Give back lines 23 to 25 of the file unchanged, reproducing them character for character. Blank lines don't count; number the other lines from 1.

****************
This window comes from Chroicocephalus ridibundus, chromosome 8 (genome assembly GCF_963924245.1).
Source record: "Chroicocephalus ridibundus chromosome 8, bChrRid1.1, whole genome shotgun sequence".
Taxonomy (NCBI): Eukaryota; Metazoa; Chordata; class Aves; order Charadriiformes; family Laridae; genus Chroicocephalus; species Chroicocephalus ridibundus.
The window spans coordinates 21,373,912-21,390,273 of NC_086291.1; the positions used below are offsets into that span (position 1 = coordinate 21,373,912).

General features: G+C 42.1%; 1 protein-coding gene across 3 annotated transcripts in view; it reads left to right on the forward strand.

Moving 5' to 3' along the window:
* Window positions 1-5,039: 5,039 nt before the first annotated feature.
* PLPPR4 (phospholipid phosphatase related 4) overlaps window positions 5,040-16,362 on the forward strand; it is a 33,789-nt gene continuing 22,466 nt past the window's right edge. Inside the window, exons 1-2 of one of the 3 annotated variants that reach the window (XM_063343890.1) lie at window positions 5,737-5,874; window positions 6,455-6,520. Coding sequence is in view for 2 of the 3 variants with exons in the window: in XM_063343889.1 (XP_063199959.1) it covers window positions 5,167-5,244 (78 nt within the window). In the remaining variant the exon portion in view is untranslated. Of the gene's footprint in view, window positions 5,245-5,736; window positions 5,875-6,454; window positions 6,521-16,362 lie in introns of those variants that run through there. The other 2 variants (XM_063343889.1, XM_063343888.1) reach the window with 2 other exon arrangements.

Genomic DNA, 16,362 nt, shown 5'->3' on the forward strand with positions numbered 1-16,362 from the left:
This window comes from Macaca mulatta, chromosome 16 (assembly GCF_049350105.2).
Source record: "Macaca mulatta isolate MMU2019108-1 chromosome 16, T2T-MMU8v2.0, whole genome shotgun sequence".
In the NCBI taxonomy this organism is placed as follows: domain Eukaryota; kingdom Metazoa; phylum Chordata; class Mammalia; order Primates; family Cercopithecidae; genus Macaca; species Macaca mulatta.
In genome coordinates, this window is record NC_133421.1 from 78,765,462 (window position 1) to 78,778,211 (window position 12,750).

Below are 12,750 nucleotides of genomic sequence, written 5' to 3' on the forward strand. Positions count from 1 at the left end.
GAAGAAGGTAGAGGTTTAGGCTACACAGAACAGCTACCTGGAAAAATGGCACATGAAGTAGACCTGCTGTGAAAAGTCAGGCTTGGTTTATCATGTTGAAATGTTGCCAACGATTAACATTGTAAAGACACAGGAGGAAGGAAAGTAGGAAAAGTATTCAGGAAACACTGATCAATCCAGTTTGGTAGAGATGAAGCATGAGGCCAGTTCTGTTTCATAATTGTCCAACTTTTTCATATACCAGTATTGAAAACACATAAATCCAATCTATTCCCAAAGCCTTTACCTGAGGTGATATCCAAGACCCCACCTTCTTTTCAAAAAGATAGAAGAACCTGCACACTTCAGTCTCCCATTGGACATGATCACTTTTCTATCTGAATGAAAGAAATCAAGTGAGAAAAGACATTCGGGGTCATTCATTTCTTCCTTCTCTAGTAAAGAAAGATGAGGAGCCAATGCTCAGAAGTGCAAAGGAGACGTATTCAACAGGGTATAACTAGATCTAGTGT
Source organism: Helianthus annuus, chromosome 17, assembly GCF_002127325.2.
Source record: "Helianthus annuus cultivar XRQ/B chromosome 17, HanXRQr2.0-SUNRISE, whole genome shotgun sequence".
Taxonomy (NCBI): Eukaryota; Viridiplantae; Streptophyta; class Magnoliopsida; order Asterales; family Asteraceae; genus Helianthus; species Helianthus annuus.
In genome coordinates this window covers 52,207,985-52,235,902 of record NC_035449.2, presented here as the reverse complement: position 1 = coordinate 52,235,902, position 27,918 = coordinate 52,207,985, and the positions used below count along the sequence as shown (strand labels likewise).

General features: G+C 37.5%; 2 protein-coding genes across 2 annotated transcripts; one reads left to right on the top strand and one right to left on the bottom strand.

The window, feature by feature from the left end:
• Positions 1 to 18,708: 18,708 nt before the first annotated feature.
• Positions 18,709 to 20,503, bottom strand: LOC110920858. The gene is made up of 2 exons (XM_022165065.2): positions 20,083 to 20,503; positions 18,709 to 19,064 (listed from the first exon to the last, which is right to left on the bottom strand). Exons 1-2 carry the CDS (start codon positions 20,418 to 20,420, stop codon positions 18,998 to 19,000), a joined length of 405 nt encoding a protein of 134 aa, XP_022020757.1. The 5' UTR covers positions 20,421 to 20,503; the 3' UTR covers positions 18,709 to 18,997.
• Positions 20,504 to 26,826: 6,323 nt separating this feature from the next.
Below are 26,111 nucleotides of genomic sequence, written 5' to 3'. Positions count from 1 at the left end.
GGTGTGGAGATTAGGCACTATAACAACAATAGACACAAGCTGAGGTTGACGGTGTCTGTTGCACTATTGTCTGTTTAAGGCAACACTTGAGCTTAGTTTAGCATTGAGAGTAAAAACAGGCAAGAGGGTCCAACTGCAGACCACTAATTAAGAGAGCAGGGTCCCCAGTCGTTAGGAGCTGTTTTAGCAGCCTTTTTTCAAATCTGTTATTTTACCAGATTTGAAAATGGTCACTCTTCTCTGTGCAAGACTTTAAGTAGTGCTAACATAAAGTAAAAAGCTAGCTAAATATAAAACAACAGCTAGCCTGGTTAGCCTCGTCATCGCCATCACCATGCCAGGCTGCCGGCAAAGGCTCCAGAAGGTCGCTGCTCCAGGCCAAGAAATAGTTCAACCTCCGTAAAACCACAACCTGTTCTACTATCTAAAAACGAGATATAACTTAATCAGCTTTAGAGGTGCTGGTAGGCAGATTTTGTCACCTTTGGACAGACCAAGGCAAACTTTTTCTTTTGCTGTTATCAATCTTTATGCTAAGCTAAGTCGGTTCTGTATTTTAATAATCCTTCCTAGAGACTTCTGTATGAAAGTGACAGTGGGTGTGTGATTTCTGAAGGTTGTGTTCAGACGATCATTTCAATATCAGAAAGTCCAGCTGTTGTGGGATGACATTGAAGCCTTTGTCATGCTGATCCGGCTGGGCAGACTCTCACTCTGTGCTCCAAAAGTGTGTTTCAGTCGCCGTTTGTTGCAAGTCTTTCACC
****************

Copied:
• Positions 18,709 to 20,503, bottom strand: LOC110920858. The gene is made up of 2 exons (XM_022165065.2): positions 20,083 to 20,503; positions 18,709 to 19,064 (listed from the first exon to the last, which is right to left on the bottom strand). Exons 1-2 carry the CDS (start codon positions 20,418 to 20,420, stop codon positions 18,998 to 19,000), a joined length of 405 nt encoding a protein of 134 aa, XP_022020757.1. The 5' UTR covers positions 20,421 to 20,503; the 3' UTR covers positions 18,709 to 18,997.
• Positions 20,504 to 26,826: 6,323 nt separating this feature from the next.
Below are 26,111 nucleotides of genomic sequence, written 5' to 3'. Positions count from 1 at the left end.